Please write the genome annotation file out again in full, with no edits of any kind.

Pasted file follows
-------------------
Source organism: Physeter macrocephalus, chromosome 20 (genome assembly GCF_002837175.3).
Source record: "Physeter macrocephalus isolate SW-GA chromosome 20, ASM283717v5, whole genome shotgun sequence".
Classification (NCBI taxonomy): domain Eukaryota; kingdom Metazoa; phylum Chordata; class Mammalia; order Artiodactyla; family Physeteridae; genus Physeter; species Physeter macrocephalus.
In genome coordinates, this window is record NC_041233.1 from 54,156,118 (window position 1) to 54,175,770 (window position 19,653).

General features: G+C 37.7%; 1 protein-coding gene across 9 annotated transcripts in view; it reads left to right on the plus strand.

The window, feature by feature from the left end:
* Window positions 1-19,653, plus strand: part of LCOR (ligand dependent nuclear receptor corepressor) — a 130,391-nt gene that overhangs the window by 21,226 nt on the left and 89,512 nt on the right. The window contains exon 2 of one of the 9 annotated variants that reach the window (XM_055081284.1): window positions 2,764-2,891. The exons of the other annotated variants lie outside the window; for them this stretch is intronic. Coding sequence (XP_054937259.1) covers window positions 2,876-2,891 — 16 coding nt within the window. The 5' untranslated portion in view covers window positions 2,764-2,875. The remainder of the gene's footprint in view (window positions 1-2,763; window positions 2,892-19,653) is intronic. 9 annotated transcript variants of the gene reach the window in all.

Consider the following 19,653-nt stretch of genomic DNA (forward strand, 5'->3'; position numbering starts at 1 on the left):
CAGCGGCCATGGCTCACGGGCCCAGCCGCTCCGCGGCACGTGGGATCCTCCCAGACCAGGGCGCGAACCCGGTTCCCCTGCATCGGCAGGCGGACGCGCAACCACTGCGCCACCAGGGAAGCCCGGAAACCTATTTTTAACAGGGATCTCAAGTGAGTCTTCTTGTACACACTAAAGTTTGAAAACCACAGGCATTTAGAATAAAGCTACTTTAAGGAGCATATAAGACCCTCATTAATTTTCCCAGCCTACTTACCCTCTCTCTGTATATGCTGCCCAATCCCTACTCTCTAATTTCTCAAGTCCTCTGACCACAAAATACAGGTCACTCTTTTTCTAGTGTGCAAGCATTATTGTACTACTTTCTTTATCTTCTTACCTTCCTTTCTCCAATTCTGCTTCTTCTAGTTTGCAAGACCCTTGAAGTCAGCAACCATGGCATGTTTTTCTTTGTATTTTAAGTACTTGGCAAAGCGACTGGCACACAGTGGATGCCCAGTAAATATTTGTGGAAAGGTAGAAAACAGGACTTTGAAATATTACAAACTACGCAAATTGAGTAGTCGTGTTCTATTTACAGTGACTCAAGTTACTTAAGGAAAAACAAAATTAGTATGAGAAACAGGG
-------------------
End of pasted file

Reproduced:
Source organism: Physeter macrocephalus, chromosome 20 (genome assembly GCF_002837175.3).
Source record: "Physeter macrocephalus isolate SW-GA chromosome 20, ASM283717v5, whole genome shotgun sequence".
Classification (NCBI taxonomy): domain Eukaryota; kingdom Metazoa; phylum Chordata; class Mammalia; order Artiodactyla; family Physeteridae; genus Physeter; species Physeter macrocephalus.
In genome coordinates, this window is record NC_041233.1 from 54,156,118 (window position 1) to 54,175,770 (window position 19,653).

General features: G+C 37.7%; 1 protein-coding gene across 9 annotated transcripts in view; it reads left to right on the plus strand.

The window, feature by feature from the left end:
* Window positions 1-19,653, plus strand: part of LCOR (ligand dependent nuclear receptor corepressor) — a 130,391-nt gene that overhangs the window by 21,226 nt on the left and 89,512 nt on the right. The window contains exon 2 of one of the 9 annotated variants that reach the window (XM_055081284.1): window positions 2,764-2,891. The exons of the other annotated variants lie outside the window; for them this stretch is intronic. Coding sequence (XP_054937259.1) covers window positions 2,876-2,891 — 16 coding nt within the window. The 5' untranslated portion in view covers window positions 2,764-2,875. The remainder of the gene's footprint in view (window positions 1-2,763; window positions 2,892-19,653) is intronic. 9 annotated transcript variants of the gene reach the window in all.

Consider the following 19,653-nt stretch of genomic DNA (forward strand, 5'->3'; position numbering starts at 1 on the left):
CAGCGGCCATGGCTCACGGGCCCAGCCGCTCCGCGGCACGTGGGATCCTCCCAGACCAGGGCGCGAACCCGGTTCCCCTGCATCGGCAGGCGGACGCGCAACCACTGCGCCACCAGGGAAGCCCGGAAACCTATTTTTAACAGGGATCTCAAGTGAGTCTTCTTGTACACACTAAAGTTTGAAAACCACAGGCATTTAGAATAAAGCTACTTTAAGGAGCATATAAGACCCTCATTAATTTTCCCAGCCTACTTACCCTCTCTCTGTATATGCTGCCCAATCCCTACTCTCTAATTTCTCAAGTCCTCTGACCACAAAATACAGGTCACTCTTTTTCTAGTGTGCAAGCATTATTGTACTACTTTCTTTATCTTCTTACCTTCCTTTCTCCAATTCTGCTTCTTCTAGTTTGCAAGACCCTTGAAGTCAGCAACCATGGCATGTTTTTCTTTGTATTTTAAGTACTTGGCAAAGCGACTGGCACACAGTGGATGCCCAGTAAATATTTGTGGAAAGGTAGAAAACAGGACTTTGAAATATTACAAACTACGCAAATTGAGTAGTCGTGTTCTATTTACAGTGACTCAAGTTACTTAAGGAAAAACAAAATTAGTATGAGAAACAGGG